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NFL draft position-by-position breakdown: Wide receivers

What are the chances the Ravens select a wide receiver in the NFL draft?

The Ravens’ insistence on taking the best player rather than targeting their biggest need adds to the shroud of mystery that annually surrounds the organization heading into the NFL draft.

While draft pundits have been consistent in projecting the Ravens to use their 26th overall pick on either a wide receiver or a cornerback, general manager Ozzie Newsome has shown that he’s not afraid to do the unexpected.

It would be foolish to dismiss the possibility that Newsome will use the pick to further bolster a position of perceived strength or even trade it to add to the team’s middle-round draft haul.

Until April 30, the first round of the 2015 NFL draft, The Baltimore Sun will examine the Ravens’ depth at each position, the potential of them adding to that spot early in the draft and some of the players who they could target.

The Ravens will enter the three-day draft with 10 picks: one in each of the first, second, third and sixth rounds, and three each in the fourth and fifth rounds.

We've already looked at running backs and quarterbacks. Today we’ll examine wide receivers:

Current wide receivers under contract: Steve Smith, Marlon Brown, Kamar Aiken, Michael Campanaro, Aldrick Robinson, Jeremy Butler

Chances that the Ravens draft a wide receiver in first three rounds: High. Teams officials have downplayed on a couple of occasions the need to add a receiver early in the draft, and the Ravens haven’t selected a wide receiver in the first five round since 2011.

With the departures of Torrey Smith and Jacoby Jones and the fact that Steve Smith will turn 36 next month, the need for another playmaker is obvious.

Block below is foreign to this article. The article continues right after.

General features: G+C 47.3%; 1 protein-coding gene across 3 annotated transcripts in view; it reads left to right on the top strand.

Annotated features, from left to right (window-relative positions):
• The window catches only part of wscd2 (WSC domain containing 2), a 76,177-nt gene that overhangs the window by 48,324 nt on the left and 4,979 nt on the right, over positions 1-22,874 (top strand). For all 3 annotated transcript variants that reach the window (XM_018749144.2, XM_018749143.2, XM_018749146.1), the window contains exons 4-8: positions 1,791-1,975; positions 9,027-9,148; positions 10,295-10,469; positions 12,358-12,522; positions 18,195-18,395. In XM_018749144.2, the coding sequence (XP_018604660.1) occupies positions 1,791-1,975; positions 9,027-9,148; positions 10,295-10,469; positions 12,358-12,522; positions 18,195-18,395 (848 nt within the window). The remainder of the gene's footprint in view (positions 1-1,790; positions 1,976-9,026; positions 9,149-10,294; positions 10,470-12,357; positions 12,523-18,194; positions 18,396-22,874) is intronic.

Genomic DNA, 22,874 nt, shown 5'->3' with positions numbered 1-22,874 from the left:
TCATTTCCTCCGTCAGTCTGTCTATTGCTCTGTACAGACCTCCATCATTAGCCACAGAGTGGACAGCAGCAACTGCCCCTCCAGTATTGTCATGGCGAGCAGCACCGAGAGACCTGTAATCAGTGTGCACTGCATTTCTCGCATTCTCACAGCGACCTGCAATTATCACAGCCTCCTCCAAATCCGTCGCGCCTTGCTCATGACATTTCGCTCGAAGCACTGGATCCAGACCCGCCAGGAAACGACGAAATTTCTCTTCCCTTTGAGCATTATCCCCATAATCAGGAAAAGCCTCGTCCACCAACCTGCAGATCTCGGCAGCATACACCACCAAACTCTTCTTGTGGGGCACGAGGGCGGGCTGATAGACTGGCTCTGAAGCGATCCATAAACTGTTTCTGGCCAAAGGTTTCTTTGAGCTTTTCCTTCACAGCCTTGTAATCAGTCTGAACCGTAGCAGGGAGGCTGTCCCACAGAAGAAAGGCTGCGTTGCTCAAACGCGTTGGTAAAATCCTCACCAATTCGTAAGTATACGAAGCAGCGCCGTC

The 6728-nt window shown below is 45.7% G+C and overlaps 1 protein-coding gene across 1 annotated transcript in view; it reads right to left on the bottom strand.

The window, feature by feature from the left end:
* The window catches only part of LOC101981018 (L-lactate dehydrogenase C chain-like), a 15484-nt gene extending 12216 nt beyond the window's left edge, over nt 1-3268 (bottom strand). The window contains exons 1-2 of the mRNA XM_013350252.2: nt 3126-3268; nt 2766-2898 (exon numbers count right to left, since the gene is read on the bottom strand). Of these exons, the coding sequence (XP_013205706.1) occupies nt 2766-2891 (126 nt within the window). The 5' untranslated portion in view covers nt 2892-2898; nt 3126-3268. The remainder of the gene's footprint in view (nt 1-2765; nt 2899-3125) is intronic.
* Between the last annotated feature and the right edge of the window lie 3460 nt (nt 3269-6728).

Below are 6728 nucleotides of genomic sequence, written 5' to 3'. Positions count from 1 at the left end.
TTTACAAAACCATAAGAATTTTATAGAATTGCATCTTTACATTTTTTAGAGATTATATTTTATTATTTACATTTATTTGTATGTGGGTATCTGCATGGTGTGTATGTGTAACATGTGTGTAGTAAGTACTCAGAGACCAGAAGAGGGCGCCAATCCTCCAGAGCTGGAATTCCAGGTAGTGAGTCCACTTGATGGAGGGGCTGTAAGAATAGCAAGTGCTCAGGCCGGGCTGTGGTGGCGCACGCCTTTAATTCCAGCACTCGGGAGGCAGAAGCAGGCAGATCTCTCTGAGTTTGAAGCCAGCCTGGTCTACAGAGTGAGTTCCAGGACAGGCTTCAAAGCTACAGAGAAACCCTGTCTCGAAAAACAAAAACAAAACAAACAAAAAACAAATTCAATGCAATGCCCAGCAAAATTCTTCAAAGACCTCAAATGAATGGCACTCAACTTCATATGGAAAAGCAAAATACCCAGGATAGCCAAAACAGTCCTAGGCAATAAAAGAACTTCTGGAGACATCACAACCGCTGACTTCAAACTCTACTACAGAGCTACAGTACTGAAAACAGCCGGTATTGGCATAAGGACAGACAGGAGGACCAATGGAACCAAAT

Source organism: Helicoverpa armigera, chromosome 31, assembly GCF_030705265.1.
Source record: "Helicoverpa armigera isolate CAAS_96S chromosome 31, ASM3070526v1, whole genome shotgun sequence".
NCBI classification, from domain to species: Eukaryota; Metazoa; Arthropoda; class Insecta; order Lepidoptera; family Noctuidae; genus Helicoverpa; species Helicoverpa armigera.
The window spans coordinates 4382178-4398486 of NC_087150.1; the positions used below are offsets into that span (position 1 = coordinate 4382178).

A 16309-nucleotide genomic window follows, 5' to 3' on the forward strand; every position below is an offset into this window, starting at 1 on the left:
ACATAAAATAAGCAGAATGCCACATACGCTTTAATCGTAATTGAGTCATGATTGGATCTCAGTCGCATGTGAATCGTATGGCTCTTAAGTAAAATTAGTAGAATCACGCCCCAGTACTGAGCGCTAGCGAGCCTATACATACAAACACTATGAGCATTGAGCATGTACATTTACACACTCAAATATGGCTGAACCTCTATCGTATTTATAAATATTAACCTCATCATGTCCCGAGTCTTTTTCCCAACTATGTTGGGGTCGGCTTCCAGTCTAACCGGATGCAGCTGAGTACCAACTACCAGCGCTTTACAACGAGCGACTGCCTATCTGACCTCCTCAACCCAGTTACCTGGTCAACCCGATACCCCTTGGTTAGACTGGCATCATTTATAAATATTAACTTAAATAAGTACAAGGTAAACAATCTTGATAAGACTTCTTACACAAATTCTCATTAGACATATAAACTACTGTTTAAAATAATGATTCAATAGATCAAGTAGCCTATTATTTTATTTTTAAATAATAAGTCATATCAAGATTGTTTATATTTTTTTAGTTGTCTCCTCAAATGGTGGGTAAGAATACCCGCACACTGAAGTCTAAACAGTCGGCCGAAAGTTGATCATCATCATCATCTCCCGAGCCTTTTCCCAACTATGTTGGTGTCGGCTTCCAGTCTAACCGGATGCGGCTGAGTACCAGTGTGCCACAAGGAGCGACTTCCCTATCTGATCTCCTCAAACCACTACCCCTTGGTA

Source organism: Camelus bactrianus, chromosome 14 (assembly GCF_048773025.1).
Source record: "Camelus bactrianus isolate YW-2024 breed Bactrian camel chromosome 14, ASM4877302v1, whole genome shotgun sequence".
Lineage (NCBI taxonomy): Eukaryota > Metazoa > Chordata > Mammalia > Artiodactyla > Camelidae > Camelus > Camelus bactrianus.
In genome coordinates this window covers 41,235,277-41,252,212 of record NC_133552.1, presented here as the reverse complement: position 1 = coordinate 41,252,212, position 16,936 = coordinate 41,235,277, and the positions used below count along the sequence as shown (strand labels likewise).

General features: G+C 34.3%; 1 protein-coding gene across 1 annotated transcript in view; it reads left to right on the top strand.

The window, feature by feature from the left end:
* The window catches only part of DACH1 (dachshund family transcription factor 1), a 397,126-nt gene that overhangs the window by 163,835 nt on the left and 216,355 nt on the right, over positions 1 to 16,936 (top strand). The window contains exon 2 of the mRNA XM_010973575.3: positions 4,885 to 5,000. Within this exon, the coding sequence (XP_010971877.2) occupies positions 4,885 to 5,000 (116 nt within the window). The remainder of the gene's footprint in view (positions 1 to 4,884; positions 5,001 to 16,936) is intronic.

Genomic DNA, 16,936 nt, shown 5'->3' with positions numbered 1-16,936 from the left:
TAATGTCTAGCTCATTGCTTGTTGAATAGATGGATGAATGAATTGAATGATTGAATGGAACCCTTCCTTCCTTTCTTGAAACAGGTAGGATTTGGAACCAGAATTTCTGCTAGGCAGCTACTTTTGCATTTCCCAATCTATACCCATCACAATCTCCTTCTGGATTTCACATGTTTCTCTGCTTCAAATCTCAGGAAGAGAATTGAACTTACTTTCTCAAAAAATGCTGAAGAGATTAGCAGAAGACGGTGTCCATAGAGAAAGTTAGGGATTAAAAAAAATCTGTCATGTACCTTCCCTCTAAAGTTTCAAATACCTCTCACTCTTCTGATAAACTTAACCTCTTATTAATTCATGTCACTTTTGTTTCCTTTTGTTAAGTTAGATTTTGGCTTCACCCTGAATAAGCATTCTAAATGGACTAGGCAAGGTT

The Ravens have met with most of the draft’s top receivers and appear poised to select one relatively early. It might not be the first round, but the wait shouldn’t be too long.

Possibly on Ravens’ radar: Dres Anderson (Utah), Phillip Dorsett (Miami), DeVante Parker (Louisville), Breshad Perriman (Central Florida), Jaelen Strong (Arizona State), Devin Smith (Ohio State)

Outlook: The Ravens want to come out of the draft with a burner, a speedy and physical outside receiver who can get behind the secondary and serve as an adequate replacement for Torrey Smith. Smith, Perriman and Dorsett all fit that profile.

Dorial Green-Beckham is another intriguing pass-catching prospect, but a domestic violence incident in his past could take him off the Ravens’ draft board.

It’s a deep draft for wide receivers and team officials have already said there will be a receiver that they’d be comfortable taking in all seven rounds. But can the Ravens really afford for a third straight year to take a wideout in the sixth or seventh round?

That’s doubtful, given that they return just one receiver who had 25 or more receptions last year. The Ravens badly need to develop a young, game-breaking receiver and this would be as good a time as any to start that process.

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